Many of us have grown up eating the Standard American Diet, which is rich in processed and refined wheat, meat, sugar, and dairy products. We have no idea that the foods we are choosing to eat daily are both stabilizers and stimulants, which have adverse effects on our bodies.
Foods such as processed meat (a known carcinogen!), coffee, cheese, and refined sugar can all cause hormonal imbalances that can lead to the break down of neurotransmitters in our brain. For a new mom with an abundance of hormones already, these foods can be even more detrimental. What's more, the foods I just listed sound like a typical American breakfast! I can assure you, this is no way to start your day.
Our brains have 100 billion neurons, all of which communicate via neurotransmitters. Neurotransmitters are the electrical impulses that allow our neurons to communicate and to properly do their jobs. When there are too little neurotransmitters in the brain it can cause depression and anxiety.
By over consuming highly stimulating foods we cause our bodies to go on defense. Our neurotransmitters will down regulate themselves to prevent themselves from dying due to hyperactivity.
What does this mean? It means the necessary electrical impulse that must happen in order to do almost anything is now out of order until further notice.
And if your neurotransmitters aren’t able to connect your neurons...if one neuron can’t communicate with the next neuron, which can't communicate with the next neuron to perform a specific task...well, you can see why you might not be fully functional.
We subconsciously reach for stimulating foods because we are not eating and living in a way that causes us to vibrate at our highest frequencies. We are always lethargic, depressed, constipated, or anxious because we have an overproduction of dopamine, which provides us with short term pleasure. So again, the coffee, the white sugar, the meat, and the dairy are all culprits.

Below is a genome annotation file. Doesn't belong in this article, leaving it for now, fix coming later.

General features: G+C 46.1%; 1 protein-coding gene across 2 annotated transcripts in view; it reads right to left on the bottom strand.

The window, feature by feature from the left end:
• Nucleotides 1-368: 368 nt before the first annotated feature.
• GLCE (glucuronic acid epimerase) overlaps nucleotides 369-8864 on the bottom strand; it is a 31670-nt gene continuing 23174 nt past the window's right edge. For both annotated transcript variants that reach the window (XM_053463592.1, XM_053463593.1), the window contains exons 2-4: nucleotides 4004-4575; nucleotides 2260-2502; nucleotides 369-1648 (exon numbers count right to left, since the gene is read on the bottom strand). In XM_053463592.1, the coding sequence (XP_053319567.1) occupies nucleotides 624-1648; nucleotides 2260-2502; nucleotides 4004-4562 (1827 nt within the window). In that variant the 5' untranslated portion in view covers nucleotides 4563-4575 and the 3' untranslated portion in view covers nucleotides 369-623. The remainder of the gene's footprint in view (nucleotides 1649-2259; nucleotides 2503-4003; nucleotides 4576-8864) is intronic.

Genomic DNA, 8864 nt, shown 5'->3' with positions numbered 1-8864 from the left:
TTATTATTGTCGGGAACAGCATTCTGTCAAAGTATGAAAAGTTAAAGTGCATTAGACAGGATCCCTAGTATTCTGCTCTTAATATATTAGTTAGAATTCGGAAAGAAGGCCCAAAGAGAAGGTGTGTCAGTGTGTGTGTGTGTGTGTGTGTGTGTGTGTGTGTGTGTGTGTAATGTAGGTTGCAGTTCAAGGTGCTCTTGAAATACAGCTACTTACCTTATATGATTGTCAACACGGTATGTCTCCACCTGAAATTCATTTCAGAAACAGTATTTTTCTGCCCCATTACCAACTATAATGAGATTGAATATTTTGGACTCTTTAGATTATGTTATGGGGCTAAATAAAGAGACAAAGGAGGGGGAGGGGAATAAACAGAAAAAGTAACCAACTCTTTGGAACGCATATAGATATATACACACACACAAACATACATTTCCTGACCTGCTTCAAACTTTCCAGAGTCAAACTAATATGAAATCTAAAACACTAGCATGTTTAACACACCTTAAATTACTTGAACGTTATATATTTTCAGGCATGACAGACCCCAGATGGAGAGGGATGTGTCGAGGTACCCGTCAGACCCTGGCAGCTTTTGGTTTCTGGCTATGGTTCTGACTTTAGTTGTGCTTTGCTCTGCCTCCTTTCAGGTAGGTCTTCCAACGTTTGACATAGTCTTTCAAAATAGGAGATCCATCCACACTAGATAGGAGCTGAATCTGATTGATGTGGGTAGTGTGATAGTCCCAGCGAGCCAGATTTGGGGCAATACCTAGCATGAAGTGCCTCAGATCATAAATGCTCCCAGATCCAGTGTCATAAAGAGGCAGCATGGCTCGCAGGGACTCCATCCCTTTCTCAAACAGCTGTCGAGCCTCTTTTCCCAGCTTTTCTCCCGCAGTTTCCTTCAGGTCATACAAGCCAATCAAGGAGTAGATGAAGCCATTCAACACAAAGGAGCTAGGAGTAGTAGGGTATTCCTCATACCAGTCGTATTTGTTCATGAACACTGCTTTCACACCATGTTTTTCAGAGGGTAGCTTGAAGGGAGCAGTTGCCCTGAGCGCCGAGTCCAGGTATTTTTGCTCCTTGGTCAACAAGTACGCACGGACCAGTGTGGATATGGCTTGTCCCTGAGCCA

An array of fresh organic fruits and vegetables are what the body is crying for. These are the foods that help to produce serotonin, which is the hormone that creates long lasting happiness.
90% of our serotonin is produced in our stomach, while comparatively 50% of our dopamine is produced in our stomach.
In order to combat existing postpartum depression or better yet, to prevent it completely, it is absolutely imperative that we adequately fuel our bodies. In addition to eating high vibrational fruits and vegetables, we must remove other stressors from our lives. We must exercise, stretch, breathe fresh air, sit in direct sunlight, and recite positive affirmations daily.
It is possible to have the best postpartum experience and it is up to you to ensure that you do by transitioning into a healthier whole foods diet full of fruits, vegetables, nuts, and seeds prior to pregnancy and most definitely postpartum.
You and your Baby deserve physical, mental, and spiritual health and food is the most crucial step in the right direction.
(All the panelists from the event)